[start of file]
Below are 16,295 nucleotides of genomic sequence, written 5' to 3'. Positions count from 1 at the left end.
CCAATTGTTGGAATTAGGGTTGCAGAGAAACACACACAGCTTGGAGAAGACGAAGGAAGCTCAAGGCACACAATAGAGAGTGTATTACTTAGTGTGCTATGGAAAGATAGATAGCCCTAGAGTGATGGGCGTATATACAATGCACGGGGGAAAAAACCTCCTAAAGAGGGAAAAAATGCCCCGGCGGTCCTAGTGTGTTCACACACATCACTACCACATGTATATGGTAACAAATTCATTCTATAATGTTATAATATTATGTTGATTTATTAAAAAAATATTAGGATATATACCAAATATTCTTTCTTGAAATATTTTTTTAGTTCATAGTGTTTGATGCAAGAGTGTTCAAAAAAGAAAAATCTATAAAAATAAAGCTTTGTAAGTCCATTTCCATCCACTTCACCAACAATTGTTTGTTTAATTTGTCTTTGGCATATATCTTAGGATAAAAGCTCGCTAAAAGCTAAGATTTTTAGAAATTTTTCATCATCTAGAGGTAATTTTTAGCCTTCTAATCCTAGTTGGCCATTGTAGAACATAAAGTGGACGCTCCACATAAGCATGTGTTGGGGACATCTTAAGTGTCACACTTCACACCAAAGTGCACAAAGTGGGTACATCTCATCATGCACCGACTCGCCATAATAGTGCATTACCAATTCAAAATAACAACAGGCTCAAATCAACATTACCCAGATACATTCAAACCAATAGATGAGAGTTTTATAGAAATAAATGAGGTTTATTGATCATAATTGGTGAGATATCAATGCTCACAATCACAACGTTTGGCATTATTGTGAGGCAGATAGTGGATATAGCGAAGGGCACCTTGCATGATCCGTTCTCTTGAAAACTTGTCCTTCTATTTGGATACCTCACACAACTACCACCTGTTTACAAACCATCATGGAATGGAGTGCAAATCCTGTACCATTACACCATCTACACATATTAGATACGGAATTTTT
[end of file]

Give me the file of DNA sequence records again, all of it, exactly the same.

Below are 16,295 nucleotides of genomic sequence, written 5' to 3'. Positions count from 1 at the left end.
CCAATTGTTGGAATTAGGGTTGCAGAGAAACACACACAGCTTGGAGAAGACGAAGGAAGCTCAAGGCACACAATAGAGAGTGTATTACTTAGTGTGCTATGGAAAGATAGATAGCCCTAGAGTGATGGGCGTATATACAATGCACGGGGGAAAAAACCTCCTAAAGAGGGAAAAAATGCCCCGGCGGTCCTAGTGTGTTCACACACATCACTACCACATGTATATGGTAACAAATTCATTCTATAATGTTATAATATTATGTTGATTTATTAAAAAAATATTAGGATATATACCAAATATTCTTTCTTGAAATATTTTTTTAGTTCATAGTGTTTGATGCAAGAGTGTTCAAAAAAGAAAAATCTATAAAAATAAAGCTTTGTAAGTCCATTTCCATCCACTTCACCAACAATTGTTTGTTTAATTTGTCTTTGGCATATATCTTAGGATAAAAGCTCGCTAAAAGCTAAGATTTTTAGAAATTTTTCATCATCTAGAGGTAATTTTTAGCCTTCTAATCCTAGTTGGCCATTGTAGAACATAAAGTGGACGCTCCACATAAGCATGTGTTGGGGACATCTTAAGTGTCACACTTCACACCAAAGTGCACAAAGTGGGTACATCTCATCATGCACCGACTCGCCATAATAGTGCATTACCAATTCAAAATAACAACAGGCTCAAATCAACATTACCCAGATACATTCAAACCAATAGATGAGAGTTTTATAGAAATAAATGAGGTTTATTGATCATAATTGGTGAGATATCAATGCTCACAATCACAACGTTTGGCATTATTGTGAGGCAGATAGTGGATATAGCGAAGGGCACCTTGCATGATCCGTTCTCTTGAAAACTTGTCCTTCTATTTGGATACCTCACACAACTACCACCTGTTTACAAACCATCATGGAATGGAGTGCAAATCCTGTACCATTACACCATCTACACATATTAGATACGGAATTTTT